37,000 healthcare workers in NHG, SingHealth to receive support from 2 new company training committees

The National Healthcare Group and Singapore Health Services hire some 37,000 healthcare workers in total.
The National Healthcare Group and Singapore Health Services hire some 37,000 healthcare workers in total.PHOTO: ST FILE

SINGAPORE - More than 37,000 healthcare workers who are at risk of losing their jobs received a boost on Tuesday (Dec 3), as two new training committees were set up to help them reskill amid changes in the industry.

The National Healthcare Group (NHG) and Singapore Health Services (SingHealth) - which hire some 37,000 healthcare workers in total - have formed company training committees, with both signing memorandums of understanding with the labour movement-led Healthcare Academy on Tuesday to further help their workers in skills upgrading.

These workers represent more than 60 per cent of workers in the healthcare sector, NHG, SingHealth and the Healthcare Academy said in a joint statement on Tuesday.

Key areas that the new committees will target include facilitating the transition of workers into new or redesigned job roles, teaching new skills to bolster their work prospects and preparing them to be more at home with recent technological advances.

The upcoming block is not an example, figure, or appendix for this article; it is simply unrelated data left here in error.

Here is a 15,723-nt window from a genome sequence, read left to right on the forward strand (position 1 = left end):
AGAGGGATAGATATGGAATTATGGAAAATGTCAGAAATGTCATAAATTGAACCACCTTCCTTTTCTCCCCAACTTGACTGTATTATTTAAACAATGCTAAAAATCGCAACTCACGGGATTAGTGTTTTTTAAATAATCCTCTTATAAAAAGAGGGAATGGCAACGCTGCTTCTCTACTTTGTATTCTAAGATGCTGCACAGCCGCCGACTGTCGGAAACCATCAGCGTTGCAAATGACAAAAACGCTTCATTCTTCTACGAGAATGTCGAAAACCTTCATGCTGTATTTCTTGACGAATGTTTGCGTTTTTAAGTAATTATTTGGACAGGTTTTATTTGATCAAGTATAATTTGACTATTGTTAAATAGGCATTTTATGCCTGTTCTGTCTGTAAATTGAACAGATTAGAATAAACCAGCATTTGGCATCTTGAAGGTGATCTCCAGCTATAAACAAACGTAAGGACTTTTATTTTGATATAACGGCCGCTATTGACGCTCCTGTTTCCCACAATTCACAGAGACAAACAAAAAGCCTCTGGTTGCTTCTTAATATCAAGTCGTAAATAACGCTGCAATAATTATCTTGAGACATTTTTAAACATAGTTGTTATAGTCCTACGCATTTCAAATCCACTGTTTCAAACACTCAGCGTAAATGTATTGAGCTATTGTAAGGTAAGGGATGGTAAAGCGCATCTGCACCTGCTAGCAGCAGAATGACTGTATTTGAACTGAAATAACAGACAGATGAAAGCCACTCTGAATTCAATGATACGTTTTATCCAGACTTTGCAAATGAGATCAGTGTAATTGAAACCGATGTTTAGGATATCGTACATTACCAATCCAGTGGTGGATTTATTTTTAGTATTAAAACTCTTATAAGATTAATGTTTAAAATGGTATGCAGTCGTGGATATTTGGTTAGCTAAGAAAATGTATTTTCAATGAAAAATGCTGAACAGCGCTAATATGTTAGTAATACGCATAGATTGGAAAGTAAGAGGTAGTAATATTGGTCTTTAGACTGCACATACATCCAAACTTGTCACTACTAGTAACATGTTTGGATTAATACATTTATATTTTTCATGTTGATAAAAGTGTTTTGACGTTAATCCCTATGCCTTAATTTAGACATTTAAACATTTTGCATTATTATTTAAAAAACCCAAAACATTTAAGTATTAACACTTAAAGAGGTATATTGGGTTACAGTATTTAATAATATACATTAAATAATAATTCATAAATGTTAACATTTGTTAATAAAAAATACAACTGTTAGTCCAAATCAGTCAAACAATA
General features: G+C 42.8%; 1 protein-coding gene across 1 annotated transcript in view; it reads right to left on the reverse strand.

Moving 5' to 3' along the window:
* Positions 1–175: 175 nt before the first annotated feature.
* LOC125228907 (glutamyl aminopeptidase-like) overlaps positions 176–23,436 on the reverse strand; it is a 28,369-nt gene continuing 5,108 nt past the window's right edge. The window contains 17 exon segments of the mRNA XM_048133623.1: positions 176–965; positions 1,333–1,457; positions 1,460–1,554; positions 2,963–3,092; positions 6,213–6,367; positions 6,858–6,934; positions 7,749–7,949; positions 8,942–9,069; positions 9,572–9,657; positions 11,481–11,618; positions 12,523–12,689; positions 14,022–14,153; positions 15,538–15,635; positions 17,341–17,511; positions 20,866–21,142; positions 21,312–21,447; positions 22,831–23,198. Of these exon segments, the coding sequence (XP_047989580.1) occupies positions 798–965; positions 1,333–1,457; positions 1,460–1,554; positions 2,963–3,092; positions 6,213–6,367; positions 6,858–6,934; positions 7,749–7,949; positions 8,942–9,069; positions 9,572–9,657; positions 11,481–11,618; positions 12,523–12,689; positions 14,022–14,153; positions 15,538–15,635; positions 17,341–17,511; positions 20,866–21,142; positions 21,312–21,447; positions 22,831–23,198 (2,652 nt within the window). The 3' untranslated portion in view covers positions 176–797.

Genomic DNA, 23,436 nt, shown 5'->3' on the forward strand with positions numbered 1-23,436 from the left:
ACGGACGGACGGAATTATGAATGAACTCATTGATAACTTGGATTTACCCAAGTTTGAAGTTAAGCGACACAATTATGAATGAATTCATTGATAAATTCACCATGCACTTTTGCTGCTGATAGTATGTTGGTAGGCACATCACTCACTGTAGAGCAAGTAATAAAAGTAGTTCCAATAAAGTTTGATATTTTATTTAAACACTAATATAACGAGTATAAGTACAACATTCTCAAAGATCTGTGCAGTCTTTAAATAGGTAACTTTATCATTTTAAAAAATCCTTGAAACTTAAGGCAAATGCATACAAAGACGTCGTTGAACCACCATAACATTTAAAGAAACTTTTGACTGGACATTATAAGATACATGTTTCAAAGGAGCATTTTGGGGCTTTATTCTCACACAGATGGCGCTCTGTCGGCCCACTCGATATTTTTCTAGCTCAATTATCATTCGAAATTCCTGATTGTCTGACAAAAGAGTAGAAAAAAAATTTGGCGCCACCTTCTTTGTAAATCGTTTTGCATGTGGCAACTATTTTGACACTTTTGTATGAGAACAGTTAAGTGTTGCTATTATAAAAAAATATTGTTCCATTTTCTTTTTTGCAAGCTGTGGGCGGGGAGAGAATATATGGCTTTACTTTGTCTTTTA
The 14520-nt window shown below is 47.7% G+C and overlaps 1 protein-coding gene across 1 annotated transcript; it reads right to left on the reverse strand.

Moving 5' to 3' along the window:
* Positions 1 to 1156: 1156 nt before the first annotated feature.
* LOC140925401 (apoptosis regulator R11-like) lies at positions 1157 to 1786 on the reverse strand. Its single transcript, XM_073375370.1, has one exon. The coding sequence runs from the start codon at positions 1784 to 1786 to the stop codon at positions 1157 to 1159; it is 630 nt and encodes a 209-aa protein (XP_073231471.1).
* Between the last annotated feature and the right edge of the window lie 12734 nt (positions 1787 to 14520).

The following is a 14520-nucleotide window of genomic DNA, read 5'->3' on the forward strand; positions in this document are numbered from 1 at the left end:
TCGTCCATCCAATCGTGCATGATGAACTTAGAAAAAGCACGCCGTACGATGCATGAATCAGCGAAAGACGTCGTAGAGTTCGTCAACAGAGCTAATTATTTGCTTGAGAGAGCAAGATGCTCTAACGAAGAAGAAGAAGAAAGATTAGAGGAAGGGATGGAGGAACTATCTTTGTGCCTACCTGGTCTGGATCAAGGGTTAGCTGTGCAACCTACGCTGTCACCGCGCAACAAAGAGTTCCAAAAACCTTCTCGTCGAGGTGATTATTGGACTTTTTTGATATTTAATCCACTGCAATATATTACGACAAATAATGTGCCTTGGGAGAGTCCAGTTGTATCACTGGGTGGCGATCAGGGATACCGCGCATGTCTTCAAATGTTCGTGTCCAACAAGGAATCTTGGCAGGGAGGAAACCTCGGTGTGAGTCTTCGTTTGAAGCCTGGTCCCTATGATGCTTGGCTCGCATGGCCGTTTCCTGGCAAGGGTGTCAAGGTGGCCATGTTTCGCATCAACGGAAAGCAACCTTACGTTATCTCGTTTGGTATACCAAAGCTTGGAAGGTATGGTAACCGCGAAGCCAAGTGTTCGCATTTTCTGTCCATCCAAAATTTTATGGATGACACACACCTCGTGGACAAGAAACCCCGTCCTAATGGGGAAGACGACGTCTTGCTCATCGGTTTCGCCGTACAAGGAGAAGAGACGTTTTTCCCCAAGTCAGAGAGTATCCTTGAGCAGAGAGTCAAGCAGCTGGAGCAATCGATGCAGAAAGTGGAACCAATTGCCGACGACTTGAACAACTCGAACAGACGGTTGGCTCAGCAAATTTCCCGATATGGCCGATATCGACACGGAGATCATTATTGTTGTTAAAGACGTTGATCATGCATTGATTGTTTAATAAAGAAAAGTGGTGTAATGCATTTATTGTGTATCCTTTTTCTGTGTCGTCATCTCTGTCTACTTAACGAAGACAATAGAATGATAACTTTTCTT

President of the Healthcare Services Employees' Union (HSEU), Ms K. Thanaletchimi, said of the latest efforts: "This is the first step, but an important one. I look forward to... translating these changes into real actionables for workers."

Hospital porters, pharmacy assistants and health attendants are among healthcare workers who stand to benefit from the latest initiative.

The three groups said recent efforts have already been made to help workers, such as the HSEU's work with Khoo Teck Puat Hospital that helped 46 hospital porters take on roles more closely related to patient care.

They attended a management course, as well as patient care and therapy and nutrition courses conducted by Republic Polytechnic, and have been appointed healthcare chaperones who are now training under nurses at Khoo Teck Puat's wards.

In their joint statement on Tuesday, the three groups also pledged to work closer together so workers "can continue having meaningful careers in healthcare".